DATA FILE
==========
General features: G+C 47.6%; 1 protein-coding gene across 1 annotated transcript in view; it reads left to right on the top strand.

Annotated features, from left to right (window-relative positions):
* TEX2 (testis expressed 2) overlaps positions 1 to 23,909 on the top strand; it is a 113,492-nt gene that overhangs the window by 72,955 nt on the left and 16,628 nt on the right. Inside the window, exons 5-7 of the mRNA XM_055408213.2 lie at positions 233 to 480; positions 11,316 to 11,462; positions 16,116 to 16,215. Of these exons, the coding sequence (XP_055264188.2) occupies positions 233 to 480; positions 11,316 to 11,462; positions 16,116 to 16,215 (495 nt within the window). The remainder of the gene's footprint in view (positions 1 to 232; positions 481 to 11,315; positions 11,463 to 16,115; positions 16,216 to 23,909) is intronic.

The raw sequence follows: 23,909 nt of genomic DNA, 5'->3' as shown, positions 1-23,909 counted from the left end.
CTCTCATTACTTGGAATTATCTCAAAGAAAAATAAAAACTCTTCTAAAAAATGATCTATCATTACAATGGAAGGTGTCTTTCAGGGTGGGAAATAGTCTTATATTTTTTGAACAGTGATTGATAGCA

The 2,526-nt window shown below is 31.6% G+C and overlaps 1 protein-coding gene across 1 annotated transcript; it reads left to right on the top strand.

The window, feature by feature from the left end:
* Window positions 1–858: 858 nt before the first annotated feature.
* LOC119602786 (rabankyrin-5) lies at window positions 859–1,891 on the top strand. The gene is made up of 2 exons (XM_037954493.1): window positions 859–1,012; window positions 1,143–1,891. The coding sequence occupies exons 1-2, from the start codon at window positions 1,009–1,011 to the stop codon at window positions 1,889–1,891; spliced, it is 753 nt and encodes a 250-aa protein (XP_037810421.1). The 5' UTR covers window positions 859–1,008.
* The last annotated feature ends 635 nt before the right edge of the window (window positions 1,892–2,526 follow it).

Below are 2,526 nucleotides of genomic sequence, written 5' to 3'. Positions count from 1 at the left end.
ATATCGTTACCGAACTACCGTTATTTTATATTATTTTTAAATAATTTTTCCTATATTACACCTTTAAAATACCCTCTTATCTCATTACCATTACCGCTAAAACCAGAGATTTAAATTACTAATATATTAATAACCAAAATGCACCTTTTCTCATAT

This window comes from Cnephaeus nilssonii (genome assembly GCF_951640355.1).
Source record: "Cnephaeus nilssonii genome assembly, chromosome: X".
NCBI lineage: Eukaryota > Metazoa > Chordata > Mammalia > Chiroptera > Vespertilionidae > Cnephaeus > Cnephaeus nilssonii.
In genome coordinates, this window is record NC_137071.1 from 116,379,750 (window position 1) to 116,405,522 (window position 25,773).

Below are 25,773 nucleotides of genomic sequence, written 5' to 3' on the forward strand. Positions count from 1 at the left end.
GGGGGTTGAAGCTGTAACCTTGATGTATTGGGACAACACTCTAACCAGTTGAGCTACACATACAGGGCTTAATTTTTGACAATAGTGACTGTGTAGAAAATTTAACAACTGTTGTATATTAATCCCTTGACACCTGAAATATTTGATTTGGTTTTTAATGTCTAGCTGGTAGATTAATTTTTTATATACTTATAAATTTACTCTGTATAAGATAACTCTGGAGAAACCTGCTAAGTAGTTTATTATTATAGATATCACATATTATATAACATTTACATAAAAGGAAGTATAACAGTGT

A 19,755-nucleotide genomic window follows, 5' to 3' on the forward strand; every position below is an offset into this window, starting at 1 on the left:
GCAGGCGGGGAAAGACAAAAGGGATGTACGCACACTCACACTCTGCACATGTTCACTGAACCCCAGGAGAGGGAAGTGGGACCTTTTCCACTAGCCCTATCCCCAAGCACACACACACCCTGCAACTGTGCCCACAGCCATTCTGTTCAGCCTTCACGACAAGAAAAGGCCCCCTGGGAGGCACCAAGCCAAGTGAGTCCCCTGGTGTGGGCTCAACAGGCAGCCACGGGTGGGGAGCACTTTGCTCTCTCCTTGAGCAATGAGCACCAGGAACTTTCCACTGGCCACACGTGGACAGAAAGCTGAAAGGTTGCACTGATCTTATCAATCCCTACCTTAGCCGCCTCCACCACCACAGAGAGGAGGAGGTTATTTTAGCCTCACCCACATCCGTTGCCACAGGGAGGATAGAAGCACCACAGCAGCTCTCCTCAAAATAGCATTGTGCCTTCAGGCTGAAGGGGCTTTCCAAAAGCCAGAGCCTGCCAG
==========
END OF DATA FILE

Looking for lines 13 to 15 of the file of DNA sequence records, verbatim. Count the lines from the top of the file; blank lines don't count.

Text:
This window comes from Cnephaeus nilssonii (genome assembly GCF_951640355.1).
Source record: "Cnephaeus nilssonii genome assembly, chromosome: X".
NCBI lineage: Eukaryota > Metazoa > Chordata > Mammalia > Chiroptera > Vespertilionidae > Cnephaeus > Cnephaeus nilssonii.